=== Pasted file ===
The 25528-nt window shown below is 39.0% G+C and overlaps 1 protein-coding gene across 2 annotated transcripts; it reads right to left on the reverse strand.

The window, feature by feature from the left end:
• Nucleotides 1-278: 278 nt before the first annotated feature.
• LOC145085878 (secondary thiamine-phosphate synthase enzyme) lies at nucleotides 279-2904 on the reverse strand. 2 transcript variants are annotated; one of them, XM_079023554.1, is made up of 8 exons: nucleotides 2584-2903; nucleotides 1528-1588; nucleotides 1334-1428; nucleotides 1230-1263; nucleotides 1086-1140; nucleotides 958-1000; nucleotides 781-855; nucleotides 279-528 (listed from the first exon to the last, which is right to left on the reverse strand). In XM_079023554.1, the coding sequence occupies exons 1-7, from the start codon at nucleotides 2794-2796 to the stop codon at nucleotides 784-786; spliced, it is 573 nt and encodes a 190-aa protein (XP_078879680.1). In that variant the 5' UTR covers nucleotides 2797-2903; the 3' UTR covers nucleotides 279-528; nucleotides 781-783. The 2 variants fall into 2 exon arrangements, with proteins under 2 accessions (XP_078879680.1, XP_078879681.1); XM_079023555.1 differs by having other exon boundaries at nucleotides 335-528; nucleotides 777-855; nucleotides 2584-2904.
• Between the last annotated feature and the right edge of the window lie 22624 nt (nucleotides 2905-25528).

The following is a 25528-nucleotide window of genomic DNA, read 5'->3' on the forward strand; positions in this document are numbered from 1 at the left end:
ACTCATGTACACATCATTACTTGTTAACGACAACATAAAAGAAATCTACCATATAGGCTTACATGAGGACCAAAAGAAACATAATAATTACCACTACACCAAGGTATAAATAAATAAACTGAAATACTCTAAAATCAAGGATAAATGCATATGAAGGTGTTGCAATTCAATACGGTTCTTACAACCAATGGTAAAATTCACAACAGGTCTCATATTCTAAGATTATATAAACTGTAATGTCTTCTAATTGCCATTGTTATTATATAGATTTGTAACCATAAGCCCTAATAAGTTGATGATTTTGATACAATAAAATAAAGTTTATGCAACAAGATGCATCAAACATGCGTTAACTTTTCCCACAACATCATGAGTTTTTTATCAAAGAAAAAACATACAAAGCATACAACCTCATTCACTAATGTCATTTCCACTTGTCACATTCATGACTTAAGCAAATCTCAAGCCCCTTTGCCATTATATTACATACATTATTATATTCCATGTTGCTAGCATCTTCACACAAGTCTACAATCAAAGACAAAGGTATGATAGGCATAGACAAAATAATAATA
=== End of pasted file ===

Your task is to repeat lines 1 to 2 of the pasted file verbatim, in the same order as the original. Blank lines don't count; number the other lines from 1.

The 25528-nt window shown below is 39.0% G+C and overlaps 1 protein-coding gene across 2 annotated transcripts; it reads right to left on the reverse strand.

The window, feature by feature from the left end: